ATK: Right! We learn from the past in order to avoid repeating mistakes. This is a serious issue. Let me ask you a difficult question. I often do training on church history in China. Half of the time Christians have a big interest in history because, as you just said, there is a big blank space when it comes to this history. When I talk about Matteo Ricci or Robert Morrison, maybe three or four people have heard of their names. But I very quickly learned from my training that it's not enough to only lay these historical records in front of people because there are many blank spaces in the entire historical structure. Not only are we talking about blank spaces in the history of Christianity or the history of religion, but many areas in the entire historical structure lack careful study, and an even more serious problem is that some areas contain mistaken understanding. How do you deal with this problem?

NY: Yes, I agree with what you're saying. We hope resources written on Chinese Christianity can be framed with Chinese history in the background and against a specific context. What we are more or less envisioning is to use "suffering" as our main theme.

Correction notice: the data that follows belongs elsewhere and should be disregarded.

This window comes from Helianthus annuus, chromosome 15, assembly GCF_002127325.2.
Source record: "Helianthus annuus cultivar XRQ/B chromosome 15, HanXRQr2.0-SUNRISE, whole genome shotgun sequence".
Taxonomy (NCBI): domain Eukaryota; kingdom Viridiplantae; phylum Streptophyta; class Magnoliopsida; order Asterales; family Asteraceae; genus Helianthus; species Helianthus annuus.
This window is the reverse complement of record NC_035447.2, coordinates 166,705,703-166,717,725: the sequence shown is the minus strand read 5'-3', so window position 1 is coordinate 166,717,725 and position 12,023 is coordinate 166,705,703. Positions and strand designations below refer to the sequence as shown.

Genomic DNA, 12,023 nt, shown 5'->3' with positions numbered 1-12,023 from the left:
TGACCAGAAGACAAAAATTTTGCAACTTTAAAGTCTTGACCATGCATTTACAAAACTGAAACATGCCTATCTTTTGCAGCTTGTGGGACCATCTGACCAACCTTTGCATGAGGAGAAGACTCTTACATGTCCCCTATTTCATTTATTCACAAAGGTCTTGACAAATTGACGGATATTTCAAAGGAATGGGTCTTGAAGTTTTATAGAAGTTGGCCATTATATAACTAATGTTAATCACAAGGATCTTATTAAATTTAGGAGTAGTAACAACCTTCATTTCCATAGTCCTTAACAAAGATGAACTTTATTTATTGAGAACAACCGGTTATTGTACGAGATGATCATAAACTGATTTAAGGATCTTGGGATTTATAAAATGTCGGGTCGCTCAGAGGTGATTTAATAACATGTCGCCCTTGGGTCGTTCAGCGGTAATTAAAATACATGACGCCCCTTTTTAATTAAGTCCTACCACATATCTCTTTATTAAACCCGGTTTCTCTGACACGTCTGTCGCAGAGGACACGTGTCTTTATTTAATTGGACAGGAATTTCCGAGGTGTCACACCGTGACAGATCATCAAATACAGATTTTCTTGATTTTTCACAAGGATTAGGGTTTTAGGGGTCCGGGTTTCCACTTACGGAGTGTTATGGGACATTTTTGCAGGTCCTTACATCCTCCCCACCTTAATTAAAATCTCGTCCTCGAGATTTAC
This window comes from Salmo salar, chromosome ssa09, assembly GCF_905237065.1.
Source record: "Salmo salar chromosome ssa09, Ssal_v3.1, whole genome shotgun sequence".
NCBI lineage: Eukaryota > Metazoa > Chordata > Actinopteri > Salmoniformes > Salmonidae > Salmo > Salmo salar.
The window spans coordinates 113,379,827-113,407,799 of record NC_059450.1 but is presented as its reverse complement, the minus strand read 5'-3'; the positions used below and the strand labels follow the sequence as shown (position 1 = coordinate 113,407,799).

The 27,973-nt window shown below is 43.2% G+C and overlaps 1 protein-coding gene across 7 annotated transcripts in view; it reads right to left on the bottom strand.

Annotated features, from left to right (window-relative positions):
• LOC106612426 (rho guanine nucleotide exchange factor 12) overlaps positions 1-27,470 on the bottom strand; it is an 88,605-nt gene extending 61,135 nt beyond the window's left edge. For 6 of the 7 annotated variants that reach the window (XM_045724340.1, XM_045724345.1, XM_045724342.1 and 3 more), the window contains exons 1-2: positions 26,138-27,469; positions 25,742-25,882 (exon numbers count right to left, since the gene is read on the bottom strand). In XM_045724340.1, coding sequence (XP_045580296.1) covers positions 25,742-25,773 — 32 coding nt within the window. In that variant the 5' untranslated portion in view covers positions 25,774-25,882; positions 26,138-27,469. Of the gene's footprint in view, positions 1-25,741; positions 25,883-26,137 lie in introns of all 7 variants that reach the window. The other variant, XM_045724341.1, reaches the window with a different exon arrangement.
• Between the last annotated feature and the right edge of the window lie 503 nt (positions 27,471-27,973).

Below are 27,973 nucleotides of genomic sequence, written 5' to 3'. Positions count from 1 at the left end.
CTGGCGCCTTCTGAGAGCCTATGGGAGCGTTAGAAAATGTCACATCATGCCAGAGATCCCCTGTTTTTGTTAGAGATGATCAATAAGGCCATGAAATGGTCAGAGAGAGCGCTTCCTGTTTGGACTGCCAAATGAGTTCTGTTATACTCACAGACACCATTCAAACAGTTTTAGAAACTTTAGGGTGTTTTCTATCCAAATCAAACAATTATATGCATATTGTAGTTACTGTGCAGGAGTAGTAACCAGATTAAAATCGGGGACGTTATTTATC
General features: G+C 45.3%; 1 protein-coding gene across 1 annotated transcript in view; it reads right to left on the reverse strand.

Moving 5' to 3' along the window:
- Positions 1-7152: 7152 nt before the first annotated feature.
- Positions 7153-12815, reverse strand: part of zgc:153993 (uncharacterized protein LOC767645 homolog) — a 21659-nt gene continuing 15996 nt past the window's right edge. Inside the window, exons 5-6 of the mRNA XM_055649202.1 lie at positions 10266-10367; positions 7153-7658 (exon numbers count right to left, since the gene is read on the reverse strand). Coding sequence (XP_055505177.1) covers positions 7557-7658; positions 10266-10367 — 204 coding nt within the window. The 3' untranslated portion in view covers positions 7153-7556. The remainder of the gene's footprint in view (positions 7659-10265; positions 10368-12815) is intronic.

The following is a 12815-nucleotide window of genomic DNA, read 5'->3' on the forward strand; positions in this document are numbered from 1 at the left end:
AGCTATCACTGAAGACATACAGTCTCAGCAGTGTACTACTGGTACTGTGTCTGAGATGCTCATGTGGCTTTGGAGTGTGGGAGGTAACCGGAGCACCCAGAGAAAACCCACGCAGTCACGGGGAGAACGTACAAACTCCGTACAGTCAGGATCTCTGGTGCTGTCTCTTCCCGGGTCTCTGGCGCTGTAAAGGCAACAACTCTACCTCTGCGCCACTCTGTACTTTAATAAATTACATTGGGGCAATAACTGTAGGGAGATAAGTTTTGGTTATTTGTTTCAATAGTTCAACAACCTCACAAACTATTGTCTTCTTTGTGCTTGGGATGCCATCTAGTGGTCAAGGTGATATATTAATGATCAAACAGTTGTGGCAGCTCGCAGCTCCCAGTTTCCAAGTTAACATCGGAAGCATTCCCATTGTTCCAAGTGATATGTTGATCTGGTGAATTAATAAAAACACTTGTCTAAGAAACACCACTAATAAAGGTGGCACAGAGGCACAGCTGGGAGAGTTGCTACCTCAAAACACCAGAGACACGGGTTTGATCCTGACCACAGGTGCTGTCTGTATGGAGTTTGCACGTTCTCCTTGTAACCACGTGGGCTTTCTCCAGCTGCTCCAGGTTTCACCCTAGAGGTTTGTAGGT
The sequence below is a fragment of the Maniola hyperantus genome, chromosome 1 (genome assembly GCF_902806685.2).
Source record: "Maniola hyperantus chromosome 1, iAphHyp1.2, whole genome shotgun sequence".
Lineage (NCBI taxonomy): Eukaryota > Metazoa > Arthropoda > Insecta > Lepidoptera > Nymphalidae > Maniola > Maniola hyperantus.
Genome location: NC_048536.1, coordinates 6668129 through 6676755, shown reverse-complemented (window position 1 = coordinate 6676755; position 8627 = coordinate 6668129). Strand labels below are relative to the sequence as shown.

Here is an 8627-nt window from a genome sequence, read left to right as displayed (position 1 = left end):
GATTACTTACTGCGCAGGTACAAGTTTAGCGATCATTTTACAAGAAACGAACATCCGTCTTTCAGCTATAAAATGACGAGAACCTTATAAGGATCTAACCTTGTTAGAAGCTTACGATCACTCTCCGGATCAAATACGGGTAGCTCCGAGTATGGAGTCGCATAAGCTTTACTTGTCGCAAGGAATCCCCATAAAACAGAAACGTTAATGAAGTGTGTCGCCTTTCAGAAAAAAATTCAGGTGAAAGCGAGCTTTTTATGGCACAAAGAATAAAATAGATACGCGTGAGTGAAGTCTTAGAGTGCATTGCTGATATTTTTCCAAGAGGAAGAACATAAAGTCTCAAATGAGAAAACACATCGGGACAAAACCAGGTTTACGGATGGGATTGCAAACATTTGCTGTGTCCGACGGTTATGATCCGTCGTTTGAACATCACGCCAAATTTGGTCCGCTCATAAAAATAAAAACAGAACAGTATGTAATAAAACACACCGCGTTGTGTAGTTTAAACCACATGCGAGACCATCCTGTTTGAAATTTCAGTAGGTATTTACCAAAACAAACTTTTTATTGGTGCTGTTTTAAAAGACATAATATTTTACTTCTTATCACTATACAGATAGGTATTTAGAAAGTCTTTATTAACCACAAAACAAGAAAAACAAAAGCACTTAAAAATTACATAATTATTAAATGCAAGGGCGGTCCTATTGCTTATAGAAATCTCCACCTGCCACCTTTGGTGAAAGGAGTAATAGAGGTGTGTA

For example, the suffering Chinese Christians endured during the Cultural Revolution, and particularly the suffering that all average Chinese people suffered. That is to say, we'd like to insert a perspective of public theology into the writings about Chinese church history.

I think Jesus suffered for the entire Jewish nation, that he suffered for his brethren. We can't just talk about how individual Christians suffered. We need to put this against a backdrop to talk about how Christians can bear even more pain.

Another thing is that we need to challenge people's consciences—that is, why it is that Christians can live out freedom in a freedom-less environment. Christians can give some light to ordinary Chinese people or to Chinese culture. 

For more about the history of the Chinese church, see the 2017 autumn issue of ChinaSource Quarterly, "The Chinese Church and Its Historical Past

Image credit: 香港中文大學全景 The Chinese University of Hong by See-ming Lee.

Andrew T. Kaiser

Andrew T. Kaiser, author of Voices from the Past: Historical Reflections on Christian Missions in China and The Rushing on of the Purposes of God: Christian Missions in Shanxi since 1876, has been living and working in Shanxi with his family since 1997. View Full Bio